Five questions to ask discrete manufacturing ERP vendors

Discrete manufacturers make products that can be counted.  But that count can range from one to millions and the needs of a discrete manufacturer vary with where they fall along that volume spectrum. These questions should help determine whether a potential discrete manufacturing ERP will serve you well and meet your production needs.

1. Does this ERP fit my business?

Your business is engineer to order.  You see a specific product your customer wants and you design and build it to match your customer’s vision.  Your product is the only one of its kind anyone will ever see so you are a discrete manufacturer.  If your ERP salesperson shows examples of discrete manufacturing of cell phones, there might not be a good fit.  Each of those cell phones is unique and we can see the serial number if we look for it and the phone number on the display is also unique.  Your business is not the same.

2. What is my production style?

Some discrete manufacturers make each product to a customer order and others make each product to stock for an order they expect to see in the future.  You might have products that fit into both categories.  Ask your vendor to show how their ERP satisfies your needs. Beware of any ERP that seems to lean too far on the other side.  If it looks wrong, it probably will be.

Select the right software for you with our seven-step guide to selecting manufacturing ERP

3. How can we use this ERP?

Every discrete manufacturing ERP is designed to capture transactions. The result of those transactions will allow you to see what in on hand in inventory right now.  You can look at financial statements that show your P&L or your cash position at any time.  Using a discrete ERP requires reports and dashboards that can be easily seen and lead to some desired action.  Knowing how many red widgets are on hand is nice.  Seeing that you need to order more next week is actionable.  That is the reason ERP is valuable.

4. Can I integrate this ERP with other systems?

Your new customer orders for products and quantities due on certain dates are seen on your web storefront software.  You look at the status of parts and materials on order through your supplier’s portal.  You watch the carrier’s tracking numbers to ensure product deliveries are on time.  You want these views to come from your ERP so that you have a single place where your whole enterprise has the same view of necessary knowledge.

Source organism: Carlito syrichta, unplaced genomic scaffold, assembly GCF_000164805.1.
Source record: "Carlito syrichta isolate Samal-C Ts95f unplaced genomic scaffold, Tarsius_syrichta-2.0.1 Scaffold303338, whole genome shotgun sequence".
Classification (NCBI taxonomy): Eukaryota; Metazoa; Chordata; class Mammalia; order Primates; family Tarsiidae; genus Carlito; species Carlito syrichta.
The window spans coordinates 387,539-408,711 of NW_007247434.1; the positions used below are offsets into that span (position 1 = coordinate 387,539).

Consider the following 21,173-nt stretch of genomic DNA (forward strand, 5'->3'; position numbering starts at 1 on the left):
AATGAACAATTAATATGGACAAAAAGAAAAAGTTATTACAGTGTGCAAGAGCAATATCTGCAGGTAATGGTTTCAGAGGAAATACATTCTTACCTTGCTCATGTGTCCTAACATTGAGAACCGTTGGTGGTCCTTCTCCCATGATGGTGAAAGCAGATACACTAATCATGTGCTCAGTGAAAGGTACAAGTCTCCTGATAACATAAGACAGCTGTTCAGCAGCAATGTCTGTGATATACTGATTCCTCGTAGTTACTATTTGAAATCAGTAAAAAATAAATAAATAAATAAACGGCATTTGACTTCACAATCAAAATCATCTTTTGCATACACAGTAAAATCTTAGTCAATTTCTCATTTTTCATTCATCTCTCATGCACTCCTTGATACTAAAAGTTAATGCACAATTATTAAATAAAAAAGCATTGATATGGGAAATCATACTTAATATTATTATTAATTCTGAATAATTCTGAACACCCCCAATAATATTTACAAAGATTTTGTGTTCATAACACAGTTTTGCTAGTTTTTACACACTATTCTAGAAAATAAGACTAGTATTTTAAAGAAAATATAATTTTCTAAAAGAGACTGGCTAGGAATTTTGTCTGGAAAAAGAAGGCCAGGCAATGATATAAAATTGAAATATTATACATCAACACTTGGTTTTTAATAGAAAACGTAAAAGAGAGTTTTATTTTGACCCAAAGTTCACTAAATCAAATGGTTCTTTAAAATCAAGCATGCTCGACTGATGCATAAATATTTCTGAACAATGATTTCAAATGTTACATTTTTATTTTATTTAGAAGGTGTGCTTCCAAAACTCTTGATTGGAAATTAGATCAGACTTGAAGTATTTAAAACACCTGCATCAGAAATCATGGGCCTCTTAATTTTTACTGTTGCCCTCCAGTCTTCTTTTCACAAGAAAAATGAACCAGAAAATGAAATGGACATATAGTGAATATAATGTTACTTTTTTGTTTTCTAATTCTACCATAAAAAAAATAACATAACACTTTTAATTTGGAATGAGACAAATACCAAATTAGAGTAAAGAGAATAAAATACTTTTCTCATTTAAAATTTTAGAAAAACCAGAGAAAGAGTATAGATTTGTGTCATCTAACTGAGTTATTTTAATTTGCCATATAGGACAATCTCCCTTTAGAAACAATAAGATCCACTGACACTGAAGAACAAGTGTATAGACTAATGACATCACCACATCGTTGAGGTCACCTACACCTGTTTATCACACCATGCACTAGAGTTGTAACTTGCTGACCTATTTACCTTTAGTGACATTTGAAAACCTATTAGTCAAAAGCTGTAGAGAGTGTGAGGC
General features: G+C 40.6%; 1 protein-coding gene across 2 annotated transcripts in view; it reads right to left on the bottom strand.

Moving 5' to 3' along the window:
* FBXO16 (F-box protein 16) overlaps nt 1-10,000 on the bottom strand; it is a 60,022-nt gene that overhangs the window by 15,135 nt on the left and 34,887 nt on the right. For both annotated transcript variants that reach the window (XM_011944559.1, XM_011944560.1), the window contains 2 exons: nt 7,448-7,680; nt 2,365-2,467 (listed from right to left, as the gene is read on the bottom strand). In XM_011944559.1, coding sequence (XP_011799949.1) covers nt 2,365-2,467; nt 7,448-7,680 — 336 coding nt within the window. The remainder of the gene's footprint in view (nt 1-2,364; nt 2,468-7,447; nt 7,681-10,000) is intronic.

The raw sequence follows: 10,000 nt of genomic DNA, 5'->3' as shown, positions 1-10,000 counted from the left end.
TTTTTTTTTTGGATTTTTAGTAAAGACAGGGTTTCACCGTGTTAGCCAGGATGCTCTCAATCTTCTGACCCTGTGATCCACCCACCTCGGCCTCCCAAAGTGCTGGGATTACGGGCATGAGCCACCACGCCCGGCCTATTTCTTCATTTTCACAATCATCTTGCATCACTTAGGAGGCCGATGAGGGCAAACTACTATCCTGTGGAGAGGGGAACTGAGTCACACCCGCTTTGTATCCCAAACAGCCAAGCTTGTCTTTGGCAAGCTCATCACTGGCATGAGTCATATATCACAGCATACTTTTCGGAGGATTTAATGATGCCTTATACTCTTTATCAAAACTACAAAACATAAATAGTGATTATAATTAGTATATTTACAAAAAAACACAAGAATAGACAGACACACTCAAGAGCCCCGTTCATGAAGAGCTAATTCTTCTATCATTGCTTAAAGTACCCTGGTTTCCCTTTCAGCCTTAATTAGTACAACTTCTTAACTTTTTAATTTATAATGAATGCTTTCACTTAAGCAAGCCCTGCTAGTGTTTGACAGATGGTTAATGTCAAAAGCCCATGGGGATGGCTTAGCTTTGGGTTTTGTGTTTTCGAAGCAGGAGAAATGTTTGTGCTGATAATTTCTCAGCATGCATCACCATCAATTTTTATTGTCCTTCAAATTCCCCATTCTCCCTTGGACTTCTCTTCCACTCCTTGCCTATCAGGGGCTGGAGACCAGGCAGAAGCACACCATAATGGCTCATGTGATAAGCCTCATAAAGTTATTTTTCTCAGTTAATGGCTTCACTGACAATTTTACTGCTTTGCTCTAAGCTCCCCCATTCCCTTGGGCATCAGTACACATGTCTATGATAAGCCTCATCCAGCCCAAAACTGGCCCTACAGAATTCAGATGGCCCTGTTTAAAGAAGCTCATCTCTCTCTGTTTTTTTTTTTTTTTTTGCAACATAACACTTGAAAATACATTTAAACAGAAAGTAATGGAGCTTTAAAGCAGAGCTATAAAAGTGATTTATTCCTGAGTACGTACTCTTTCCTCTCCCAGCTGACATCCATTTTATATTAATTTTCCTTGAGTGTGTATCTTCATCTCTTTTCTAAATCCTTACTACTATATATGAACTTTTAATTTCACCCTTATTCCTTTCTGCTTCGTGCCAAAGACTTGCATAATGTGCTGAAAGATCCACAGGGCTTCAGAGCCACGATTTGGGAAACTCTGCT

5. How will this ERP help me react to market changes?

Your production workers look at a schedule dispatch report each morning.  That schedule uses your best estimate of production.  Your workers expect to see the job waiting at their station at a certain time but reality is that some jobs will be early and others late.  Your receiving people should see the supplier’s truck at the dock now.  It isn’t there and now they can expect to see someone from production asking when they will get the material needed now for production.  You want your discrete manufacturing ERP to have alerts – like a bright red flashing light that can be seen before some real-time event becomes a problem and can be quickly corrected and the problem solved is visible to all concerned.

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Tom Miller

About the author…

Tom completed implementations of Epicor, SAP, QAD, and Micro MRP. He works as a logistics and supply chain manager and he always looks for processes to improve. He lives near San Francisco Bay in California and can be found on the water in his kayak or on the road riding his motorcycle. Contact Tom at

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Tom Miller

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